Special Note: The letter written by the woman experiencing a financial crisis has evoked a strong response. Many people identify with her plight and still others have come forth to share their own experiences in confronting painful challenges. I am pleased to publish one of these letters.
Last Shabbos morning, I reached for my siddur and started to daven. When I opened up the first page and saw the Ma Tovu prayer, I unexpectedly started crying.
I attend a Tanya shiur (lesson) every Sunday evening at the Chabad House of Queens. At 9:30 p.m., we daven Maariv.
Everyone is concerned about the economy. There seems to be no light at the end of the tunnel, and to one extent or another, we are all impacted. This concern is not imaginary.
This past summer highlighted to me how "charity, prayer, and repentance help to annul the evil decree." I try to visit my grandparents' graves in Israel every summer. They are the parents of my late beloved father, Rabbi Dr. Joseph I. Singer. When my father wasn't able to go to Israel due to illness, I would go to pray at his parents' graves and pay for the upkeep.
QUESTION: I have been told that one is not to pray in any other language than Hebrew. In many synagogues that I have visited I saw ArtScroll prayer books in use with English side by side with the Hebrew. May we pray using the English translation? I would greatly appreciate your answer. A Newly-Observant Reader(Via E-Mail)
I was planning to write this column on Gemilas Chassadim several weeks ago, but events unfolded that, with the passage of time, would have lost their immediacy, so this article was put on hold. But I guess it's no coincidence that I am writing this column in the wake of Parshas Vaera and the yahrzeit of my beloved husband, HaRav Meshulem Halevi Jungreis, zt"l, for both the parshah and the exemplary life of my husband, provide us with insights on gemilas chassadim.
Yosef * had a dream. He wanted to open a yeshiva for young men like him, men who had returned to their roots and wanted to expand their learning in a relaxed, pastoral atmosphere.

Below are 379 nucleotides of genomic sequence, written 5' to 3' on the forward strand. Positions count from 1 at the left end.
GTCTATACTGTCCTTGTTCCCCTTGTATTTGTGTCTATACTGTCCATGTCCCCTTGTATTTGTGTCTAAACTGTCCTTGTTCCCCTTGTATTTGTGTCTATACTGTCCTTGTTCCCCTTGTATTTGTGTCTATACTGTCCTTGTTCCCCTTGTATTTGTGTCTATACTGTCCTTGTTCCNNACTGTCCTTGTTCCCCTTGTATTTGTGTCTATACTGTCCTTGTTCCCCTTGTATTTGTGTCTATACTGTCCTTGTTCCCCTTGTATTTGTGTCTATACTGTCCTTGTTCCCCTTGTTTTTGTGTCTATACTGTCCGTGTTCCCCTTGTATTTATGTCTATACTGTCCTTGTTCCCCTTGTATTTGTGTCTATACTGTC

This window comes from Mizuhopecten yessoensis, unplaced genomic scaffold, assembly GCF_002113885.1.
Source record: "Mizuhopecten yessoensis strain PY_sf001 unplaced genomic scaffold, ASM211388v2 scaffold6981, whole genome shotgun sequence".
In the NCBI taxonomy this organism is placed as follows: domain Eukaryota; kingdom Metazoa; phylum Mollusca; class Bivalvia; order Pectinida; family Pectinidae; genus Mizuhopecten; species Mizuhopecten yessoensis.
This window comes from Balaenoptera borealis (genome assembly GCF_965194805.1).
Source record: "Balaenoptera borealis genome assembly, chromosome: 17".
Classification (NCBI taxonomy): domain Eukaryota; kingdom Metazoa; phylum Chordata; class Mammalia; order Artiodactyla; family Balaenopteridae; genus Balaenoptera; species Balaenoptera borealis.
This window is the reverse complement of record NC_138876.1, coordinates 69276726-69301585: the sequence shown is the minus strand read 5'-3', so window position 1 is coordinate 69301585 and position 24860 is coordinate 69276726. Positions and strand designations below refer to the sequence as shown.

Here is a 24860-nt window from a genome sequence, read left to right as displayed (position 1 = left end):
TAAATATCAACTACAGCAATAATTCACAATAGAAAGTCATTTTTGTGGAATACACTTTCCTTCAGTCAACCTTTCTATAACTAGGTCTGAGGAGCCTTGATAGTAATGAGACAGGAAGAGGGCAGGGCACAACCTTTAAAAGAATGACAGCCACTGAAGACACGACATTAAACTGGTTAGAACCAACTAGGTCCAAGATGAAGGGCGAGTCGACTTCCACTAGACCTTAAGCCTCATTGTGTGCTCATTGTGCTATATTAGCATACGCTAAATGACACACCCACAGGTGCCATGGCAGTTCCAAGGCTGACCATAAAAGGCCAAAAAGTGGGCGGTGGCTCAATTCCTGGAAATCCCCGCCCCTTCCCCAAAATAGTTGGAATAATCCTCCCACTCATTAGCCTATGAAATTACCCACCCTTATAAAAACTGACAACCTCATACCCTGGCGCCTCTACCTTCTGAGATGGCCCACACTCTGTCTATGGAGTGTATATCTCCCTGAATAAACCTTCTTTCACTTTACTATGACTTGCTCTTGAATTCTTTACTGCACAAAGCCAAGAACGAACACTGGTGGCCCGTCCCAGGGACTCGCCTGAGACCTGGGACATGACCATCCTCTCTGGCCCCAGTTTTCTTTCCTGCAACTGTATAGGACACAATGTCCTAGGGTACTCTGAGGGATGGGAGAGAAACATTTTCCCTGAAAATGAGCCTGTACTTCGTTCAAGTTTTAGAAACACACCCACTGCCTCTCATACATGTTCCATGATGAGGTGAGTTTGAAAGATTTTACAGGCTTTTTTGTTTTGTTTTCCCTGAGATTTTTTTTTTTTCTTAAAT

You never know what event will spark a person's desire to return to Judaism. Art Sherman was an assimilated Jew married to a Polish Catholic woman. He owned a non-kosher Italian "hero sandwich shop" and an unbelievable comment, one day by his Rastafarian employee, sent him on a life-changing journey.
For once, it seemed, we were all prepared. I had announced several times that we were catching the 12:15 bus to Jerusalem to celebrate the Pidyon HaBen (Redemption of the Firstborn ceremony) of our new grandson.
Last week I began to outline the three-fold formula that our sages advise will protect us from the painful birth pangs of the pre-Messianic era. Now with Hashem's help, I will continue, for this is a subject of great urgency. But to those who have sent e-mails and letters regarding personal problems, let me assure you that I will respond to all your correspondence personally.
In previous columns I indicated that Hashem, in His infinite mercy, endowed us with a three-fold formula through which we can protect ourselves in this most trying period of Chevlei Moshiach. As promised I will now outline what exactly that formula entails.
It was about a week before Chanukah last year when I traveled to Israel to spend some time with my son, who was learning in Yeshiva there.
Prior to Rosh Hashanah, our daughter Bracha insisted on giving a sizeable amount of tzedakah to a worthy organization. This gift was in addition to the amount she is careful to separate from her earnings on a weekly basis. Barely sixteen, our daughter is not intending to become rich from her part-time job, but parting with even more than the usual 10 percent of her salary was clearly above and beyond the letter of the law.
As I write this column I am returning from the Philippines. Yes, the Philippines! Are there any Jews there? Hashem's people are scattered throughout the four corners of the world. And now, as we enter the period described as Chevlei Moshiach, the holy flock has to be awakened and gathered.
It wasn't so much my father's problem as it was mine. The commandment to honor one's parents had always been for me simply the right thing to do. Jewish tradition characterizes it, however, as the most challenging of the taryag mitzvos. Anyone who has ever cared for a terminally ill parent appreciates the difficulty of performing this mitzvah well.
For the past few weeks I have been writing about the crisis that has descended upon our world - a crisis that is nothing less than Chevlei Moshiach, the pain and suffering that has been predicted will occur in the pre-Messianic era.
Every year, prior to the High Holy Days, I visit the graves of four generations of my ancestors buried on Har HaZeitim (the Mount of Olives).
In my last column I promised that, B'Ezrat Hashem, I would outline constructive steps to help reverse the madness that seems to have overtaken our world. One of the most powerful weapons that we, the Jewish people possess, that has been our shield from the genesis of our history is prayer. Through genuine prayer, we can conquer and triumph over every adversity.
My husband and I had been trying to have a baby for several years. We'd gone to specialists and come pretty close a few times.